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Germinating Chilli Seeds

Grow Your Own Hot Chilli Peppers From Seed

A small corner of a room at home can hold hundreds of baby chilli plants, it’s amazing what you can grow in a small corner.

Its also easy to make your own chilli seed propagator. I have used an old biscuit tin lined with a freezer bag. On top of the bag is a double sheet of kitchen paper. Put the kitchen paper in and spray with a mister bottle of water, boiled and cooled if in high chlorine area. If you smoke make sure you wash your hands before touching the seeds. The seeds are then placed around the damp paper, sprayed again to wet the seed and a damp bit of doubled paper over. A piece of cling film stretched over the tin and holes pierced in the top to let it aerate. Put in a warm place and check every day for mergence and to make sure it is still damp.

Below shows the easiest way to germinate your chilli seeds Growing Chilli Peppers If you use our new Germination Powder, make up solution, soak seeds for 1 hour take them out and put on dry kitchen paper to dry naturally, 10 – 20 minutes, do not pat dry. Take 2 bits of kitchen paper, put both bits together and fold in half. Damp the paper (as wet as a wrung-out sponge) In one quarter of it place the seeds and fold it over itself like a sandwich. Place the kitchen paper which is a quarter, inside a freezer bag, catch some air inside and tie a knot in it, like a balloon. Label the bag and place in a warm place such as an airing cupboard or heated propagator. Repeat for each variety. Check seeds every 2 days and damp down the paper if they start to dry out.

Once your seeds have sprouted you can transplant to 75 mm pots. (We use multi-purpose compost with vermiculite mixed in to aid drainage.) Add water to your compost and mix well; it should be as moist as a wrung-out sponge before you put it into your containers. Ideally you want the compost to be in a warm place before planting takes place so as not to shock the seedlings. Fill your containers 25 mm from the top. We use a plastic plant label or pencil to pick the seedling up and drop it in the middle of the 75 mm pot, do not worry which way the seedling is facing it will sort its self out as it grows. Sprinkle a little compost over the seedling. Water to settle them in with a spray bottle. Label with a plastic stick label using a permenant marker pen. As the seedlings grow use your spray bottle to keep them moist.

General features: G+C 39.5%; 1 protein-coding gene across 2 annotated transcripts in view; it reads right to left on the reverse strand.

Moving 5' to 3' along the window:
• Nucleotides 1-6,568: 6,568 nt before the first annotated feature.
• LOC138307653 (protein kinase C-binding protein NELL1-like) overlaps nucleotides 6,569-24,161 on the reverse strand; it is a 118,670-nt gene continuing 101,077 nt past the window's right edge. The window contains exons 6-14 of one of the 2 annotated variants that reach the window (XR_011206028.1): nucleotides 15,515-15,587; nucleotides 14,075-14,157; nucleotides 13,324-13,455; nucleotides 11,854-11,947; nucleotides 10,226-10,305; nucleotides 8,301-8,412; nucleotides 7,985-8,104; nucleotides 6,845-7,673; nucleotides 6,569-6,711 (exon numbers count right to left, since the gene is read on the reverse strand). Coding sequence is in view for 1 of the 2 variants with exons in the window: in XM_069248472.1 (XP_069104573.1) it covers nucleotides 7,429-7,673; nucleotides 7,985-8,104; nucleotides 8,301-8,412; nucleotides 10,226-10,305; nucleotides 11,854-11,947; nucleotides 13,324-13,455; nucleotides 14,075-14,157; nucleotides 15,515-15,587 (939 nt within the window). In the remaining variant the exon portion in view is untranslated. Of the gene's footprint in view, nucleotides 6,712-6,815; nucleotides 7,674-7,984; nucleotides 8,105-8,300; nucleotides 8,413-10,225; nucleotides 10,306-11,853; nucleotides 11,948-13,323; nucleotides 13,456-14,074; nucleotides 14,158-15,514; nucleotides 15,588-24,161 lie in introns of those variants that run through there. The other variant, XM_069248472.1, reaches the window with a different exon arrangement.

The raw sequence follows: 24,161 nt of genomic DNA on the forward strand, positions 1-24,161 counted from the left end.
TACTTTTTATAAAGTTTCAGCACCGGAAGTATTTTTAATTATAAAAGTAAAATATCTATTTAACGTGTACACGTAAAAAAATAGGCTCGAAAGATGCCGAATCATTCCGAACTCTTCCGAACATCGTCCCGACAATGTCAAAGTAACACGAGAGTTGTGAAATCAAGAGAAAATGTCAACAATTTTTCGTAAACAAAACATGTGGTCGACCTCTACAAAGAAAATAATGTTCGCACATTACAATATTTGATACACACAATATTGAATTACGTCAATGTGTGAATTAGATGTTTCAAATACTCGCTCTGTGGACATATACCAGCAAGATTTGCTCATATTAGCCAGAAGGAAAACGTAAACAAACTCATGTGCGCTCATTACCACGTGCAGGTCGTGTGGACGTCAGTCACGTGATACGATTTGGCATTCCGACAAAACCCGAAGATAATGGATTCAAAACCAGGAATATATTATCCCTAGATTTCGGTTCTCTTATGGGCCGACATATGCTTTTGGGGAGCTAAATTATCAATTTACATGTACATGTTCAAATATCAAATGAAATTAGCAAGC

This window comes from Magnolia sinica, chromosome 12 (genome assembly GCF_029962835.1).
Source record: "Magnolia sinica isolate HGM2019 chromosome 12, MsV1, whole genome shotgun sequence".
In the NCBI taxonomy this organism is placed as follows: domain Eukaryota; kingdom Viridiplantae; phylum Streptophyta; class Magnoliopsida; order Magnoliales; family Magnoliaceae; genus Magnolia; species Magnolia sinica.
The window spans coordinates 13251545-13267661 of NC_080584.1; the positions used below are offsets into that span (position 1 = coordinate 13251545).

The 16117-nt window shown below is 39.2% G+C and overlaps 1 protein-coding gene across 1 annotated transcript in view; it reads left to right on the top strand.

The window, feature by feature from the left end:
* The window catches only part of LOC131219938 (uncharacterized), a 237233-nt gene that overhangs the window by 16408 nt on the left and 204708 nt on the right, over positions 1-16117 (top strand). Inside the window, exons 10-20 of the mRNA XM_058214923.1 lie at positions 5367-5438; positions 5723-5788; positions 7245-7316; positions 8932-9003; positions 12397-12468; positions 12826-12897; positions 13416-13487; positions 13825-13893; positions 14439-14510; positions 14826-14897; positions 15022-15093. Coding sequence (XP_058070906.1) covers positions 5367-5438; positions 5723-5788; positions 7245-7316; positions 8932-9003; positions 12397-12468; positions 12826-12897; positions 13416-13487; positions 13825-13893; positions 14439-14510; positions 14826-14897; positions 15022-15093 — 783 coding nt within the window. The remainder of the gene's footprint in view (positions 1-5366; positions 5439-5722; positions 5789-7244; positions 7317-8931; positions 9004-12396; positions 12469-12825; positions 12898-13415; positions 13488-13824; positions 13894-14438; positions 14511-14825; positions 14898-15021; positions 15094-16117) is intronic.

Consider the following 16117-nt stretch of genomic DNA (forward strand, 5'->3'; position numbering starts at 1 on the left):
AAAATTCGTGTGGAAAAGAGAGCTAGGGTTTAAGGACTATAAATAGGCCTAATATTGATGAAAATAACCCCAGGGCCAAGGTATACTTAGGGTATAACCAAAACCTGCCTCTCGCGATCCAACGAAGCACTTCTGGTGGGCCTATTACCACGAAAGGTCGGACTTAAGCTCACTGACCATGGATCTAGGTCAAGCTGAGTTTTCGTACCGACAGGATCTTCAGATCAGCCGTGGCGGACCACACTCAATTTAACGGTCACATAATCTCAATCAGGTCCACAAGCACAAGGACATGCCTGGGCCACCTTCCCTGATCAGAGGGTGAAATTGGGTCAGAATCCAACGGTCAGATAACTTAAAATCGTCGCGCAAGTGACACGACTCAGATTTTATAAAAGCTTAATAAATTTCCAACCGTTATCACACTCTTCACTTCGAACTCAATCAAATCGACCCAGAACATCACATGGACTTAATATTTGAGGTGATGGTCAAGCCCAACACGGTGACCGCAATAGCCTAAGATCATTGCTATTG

“Potting On” Your Seedlings When you can see some roots through the hole in the bottom of the pot or you receive your from us, you can re pot your plant. A standard progression is, 75, 150 and then the final 200 mm. First, fill the new containers with moistened compost, make a hole of the right depth for your seedling to sit into. Lift the tiny plants carefully with the help of a pencil pushed from the underside of the pot through the drainage hole. The less the roots are disturbed, the better. Lower each plant into the hole you've made and plant it in its new home. Peppers (unlike other plants) will make new roots along their buried stems, so if your seedlings are leggy, you can transplant them so that their stems are covered by the soil up to the base of the bottom cluster of leaves. Gently firm the soil around the transplants and water carefully. Once your plants set fruit, start feeding once or twice a week with a good all-purpose liquid fertiliser such as Miracle-Gro, or a general Tomato Feed diluted half-strength. Always follow the manufacturer's recommendations. Better still try, this chilli plant food is a precise formulation for optimal performance of chillies in pots, grow bags or even in the ground. You can buy it from our website. With plants can be fed from the seedling stage onwards. The recommendation is to feed weekly but this can be increased as needed. As long as foliage is dark green then feeding is adequate but if it becomes pale then feeding can be increased. Increase frequency of feeding rather than feed strength. Plants can be fed up to three or four times per week without problems.

Most hot peppers and some sweet peppers require insect pollination to form fruit. If the proper insect is absent, or if the local insects are not attracted to your pepper flowers, you may see the plants flower and never set fruit. This is especially true for hot peppers grown indoors or in a greenhouse. Pollen is produced on the stamens, and usually ripens between noon and 3 PM every day. Take a moistened watercolour paintbrush, and pick up some pollen on your brush and transfer it to the other flower centres. You can get close to 100% fruit set with hand pollination.

The hot varieties of chilli can be tricky to germinate at times and do benefit from our germination solution and a germination temperature of between 80°F and 89°F. Once flowers bloom they benefit from hand pollination with a paint brush. The hot varieties can take between 7 and 28 days to germinate. Do not leave your chilli plant on a window sill over night as temperatures can drop and it will not do your plant any good. We are always available to offer help and advice to our customers.